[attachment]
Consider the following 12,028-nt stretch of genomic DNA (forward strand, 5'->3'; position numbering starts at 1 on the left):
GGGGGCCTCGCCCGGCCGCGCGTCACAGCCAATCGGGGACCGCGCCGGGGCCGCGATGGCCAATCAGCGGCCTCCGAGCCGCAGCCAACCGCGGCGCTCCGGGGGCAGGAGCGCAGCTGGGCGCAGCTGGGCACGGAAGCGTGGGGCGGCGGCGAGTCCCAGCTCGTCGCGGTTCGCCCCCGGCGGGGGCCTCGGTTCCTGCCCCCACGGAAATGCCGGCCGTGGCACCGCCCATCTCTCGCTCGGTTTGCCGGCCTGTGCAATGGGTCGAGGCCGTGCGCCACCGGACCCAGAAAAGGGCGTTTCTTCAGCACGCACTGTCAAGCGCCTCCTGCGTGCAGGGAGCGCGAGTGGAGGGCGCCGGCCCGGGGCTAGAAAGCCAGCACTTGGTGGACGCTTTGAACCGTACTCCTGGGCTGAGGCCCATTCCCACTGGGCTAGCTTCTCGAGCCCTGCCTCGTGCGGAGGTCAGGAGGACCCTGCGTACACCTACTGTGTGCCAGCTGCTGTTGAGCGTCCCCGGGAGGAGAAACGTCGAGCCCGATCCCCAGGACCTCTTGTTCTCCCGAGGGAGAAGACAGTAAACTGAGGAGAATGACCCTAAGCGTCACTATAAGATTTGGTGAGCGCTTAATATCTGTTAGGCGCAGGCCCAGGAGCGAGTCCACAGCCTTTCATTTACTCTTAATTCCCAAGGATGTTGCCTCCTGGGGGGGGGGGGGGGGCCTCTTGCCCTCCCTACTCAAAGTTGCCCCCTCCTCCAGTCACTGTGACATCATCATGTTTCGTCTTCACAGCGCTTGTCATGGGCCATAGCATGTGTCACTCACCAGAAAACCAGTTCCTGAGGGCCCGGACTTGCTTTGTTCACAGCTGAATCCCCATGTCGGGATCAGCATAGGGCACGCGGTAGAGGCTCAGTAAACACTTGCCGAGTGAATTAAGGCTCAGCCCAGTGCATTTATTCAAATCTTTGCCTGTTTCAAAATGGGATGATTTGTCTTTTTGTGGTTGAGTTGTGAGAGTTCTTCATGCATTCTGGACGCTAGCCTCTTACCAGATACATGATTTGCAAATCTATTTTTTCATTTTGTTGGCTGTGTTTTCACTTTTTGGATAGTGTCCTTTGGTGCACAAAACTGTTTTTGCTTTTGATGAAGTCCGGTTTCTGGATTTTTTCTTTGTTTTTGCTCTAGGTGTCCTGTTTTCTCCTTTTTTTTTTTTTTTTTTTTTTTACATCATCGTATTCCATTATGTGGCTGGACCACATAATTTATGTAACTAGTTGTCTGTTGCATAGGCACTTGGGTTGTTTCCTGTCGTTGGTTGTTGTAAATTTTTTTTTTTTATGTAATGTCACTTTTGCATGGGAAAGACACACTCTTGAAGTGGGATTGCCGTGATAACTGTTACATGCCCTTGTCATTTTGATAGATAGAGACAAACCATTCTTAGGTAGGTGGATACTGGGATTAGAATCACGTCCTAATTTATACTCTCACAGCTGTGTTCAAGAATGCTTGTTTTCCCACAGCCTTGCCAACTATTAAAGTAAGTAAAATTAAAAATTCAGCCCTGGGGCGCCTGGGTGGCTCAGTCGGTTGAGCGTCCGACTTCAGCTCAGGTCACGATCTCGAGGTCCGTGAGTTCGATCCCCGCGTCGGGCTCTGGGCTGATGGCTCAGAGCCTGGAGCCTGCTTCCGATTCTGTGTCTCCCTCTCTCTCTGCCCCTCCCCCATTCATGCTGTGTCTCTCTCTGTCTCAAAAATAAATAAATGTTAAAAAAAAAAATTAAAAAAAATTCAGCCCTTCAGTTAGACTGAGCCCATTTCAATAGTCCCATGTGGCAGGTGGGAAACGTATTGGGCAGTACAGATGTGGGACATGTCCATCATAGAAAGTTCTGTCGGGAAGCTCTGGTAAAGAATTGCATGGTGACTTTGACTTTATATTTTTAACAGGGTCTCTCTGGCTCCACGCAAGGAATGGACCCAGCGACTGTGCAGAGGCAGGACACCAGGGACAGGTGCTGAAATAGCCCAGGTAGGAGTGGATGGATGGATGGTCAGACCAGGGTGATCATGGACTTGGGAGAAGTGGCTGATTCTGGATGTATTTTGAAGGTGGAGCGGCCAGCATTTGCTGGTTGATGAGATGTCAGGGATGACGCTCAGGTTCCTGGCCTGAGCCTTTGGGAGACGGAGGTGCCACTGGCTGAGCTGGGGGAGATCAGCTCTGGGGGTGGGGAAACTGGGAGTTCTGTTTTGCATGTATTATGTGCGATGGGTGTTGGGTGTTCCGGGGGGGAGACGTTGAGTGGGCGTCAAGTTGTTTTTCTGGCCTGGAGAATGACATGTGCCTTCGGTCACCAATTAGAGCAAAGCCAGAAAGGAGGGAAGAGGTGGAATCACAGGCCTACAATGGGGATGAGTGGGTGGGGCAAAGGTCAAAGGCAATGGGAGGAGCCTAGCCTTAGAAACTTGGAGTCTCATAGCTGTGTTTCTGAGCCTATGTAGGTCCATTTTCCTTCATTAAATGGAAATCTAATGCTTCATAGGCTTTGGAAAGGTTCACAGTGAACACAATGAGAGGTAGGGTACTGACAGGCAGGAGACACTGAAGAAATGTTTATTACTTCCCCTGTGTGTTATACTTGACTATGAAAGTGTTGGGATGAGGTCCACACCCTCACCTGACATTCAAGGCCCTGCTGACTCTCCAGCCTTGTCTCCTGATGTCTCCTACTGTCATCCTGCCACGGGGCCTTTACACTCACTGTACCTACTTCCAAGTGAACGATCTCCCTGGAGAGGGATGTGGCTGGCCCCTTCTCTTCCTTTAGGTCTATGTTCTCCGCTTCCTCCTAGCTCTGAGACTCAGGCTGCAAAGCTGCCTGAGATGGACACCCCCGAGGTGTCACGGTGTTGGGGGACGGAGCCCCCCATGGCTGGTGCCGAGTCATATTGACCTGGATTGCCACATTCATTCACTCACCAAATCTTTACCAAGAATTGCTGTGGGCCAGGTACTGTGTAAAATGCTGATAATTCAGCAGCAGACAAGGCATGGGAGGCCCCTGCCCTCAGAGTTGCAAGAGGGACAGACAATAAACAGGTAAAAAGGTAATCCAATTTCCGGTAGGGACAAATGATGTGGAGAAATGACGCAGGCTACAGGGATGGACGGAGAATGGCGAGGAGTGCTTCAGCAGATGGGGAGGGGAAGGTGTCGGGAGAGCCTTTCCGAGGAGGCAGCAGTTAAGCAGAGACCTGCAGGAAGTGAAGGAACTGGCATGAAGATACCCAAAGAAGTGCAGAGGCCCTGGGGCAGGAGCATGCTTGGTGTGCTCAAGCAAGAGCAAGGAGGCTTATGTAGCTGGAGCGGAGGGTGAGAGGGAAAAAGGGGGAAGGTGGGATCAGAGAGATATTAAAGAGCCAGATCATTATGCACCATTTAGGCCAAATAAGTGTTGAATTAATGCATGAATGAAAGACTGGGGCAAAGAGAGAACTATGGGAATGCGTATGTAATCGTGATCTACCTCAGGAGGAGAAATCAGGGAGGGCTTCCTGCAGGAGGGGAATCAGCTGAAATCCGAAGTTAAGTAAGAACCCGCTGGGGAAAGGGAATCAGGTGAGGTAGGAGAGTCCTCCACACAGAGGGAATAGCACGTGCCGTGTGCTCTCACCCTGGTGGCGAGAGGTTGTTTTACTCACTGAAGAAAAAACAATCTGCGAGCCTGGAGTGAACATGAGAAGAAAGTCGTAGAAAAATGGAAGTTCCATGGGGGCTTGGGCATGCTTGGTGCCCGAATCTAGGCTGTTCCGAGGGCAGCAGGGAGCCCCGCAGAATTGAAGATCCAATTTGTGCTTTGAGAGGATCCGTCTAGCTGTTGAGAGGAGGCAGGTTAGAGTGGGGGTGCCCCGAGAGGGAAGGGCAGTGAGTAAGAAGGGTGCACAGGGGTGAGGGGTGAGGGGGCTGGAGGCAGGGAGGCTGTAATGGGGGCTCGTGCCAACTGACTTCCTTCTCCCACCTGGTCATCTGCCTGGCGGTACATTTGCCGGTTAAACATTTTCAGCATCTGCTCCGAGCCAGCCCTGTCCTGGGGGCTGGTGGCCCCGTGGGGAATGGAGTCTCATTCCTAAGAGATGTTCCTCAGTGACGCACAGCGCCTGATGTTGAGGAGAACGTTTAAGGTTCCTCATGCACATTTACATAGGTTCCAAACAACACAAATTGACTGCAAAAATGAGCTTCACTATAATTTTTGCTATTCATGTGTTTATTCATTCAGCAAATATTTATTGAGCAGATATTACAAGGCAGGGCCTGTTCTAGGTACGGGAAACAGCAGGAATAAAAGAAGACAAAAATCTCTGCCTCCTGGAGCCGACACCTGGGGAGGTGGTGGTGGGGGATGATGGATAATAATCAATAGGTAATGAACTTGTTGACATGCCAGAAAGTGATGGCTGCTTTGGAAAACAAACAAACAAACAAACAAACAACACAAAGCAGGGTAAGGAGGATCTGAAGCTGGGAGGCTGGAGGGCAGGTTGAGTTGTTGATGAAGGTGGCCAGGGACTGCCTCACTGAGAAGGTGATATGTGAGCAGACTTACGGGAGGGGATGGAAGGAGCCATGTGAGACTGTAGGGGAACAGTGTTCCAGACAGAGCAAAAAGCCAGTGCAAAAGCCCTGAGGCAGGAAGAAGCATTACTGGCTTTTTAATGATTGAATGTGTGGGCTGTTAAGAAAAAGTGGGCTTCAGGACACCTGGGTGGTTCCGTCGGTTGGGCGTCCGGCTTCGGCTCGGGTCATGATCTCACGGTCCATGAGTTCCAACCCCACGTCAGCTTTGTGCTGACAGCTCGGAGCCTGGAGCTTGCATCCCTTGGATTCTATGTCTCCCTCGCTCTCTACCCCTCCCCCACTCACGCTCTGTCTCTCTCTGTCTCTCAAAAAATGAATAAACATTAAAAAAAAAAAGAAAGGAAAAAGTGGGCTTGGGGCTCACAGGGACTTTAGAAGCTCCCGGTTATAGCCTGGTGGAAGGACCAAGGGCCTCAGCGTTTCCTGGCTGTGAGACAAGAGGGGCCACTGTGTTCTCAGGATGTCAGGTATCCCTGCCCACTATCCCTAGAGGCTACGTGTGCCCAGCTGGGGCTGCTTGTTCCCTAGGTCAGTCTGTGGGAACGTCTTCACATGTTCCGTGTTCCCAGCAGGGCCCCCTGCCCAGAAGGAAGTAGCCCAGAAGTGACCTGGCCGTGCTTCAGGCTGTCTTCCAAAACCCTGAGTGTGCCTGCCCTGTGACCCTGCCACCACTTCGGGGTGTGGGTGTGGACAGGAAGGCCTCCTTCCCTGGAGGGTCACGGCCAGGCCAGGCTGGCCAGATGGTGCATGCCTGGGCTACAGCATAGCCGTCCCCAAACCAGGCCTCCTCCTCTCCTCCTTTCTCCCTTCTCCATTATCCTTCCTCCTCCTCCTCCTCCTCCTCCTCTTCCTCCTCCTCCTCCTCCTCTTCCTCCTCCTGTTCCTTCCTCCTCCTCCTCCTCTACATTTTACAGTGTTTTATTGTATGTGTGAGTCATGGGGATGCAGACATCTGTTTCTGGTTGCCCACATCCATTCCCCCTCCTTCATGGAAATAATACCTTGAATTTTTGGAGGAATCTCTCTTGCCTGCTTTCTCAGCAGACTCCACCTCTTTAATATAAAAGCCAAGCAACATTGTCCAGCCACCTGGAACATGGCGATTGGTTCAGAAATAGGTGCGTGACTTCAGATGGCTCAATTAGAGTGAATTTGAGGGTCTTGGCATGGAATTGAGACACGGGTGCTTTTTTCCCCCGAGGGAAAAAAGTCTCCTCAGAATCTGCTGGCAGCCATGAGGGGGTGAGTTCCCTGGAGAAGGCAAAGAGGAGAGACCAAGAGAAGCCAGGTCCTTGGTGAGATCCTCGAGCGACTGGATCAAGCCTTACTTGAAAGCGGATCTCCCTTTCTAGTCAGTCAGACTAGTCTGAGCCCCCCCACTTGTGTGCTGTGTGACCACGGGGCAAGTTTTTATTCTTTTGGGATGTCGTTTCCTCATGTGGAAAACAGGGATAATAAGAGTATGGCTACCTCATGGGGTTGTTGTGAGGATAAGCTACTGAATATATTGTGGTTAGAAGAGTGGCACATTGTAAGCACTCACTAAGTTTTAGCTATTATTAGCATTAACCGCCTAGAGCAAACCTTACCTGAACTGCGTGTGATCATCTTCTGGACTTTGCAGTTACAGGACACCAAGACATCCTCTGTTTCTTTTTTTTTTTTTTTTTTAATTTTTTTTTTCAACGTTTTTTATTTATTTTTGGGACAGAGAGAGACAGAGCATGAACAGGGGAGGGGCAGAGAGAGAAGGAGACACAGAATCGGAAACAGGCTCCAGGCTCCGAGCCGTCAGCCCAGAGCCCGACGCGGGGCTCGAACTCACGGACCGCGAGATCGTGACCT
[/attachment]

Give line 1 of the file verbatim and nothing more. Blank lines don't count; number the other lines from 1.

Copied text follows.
Consider the following 12,028-nt stretch of genomic DNA (forward strand, 5'->3'; position numbering starts at 1 on the left):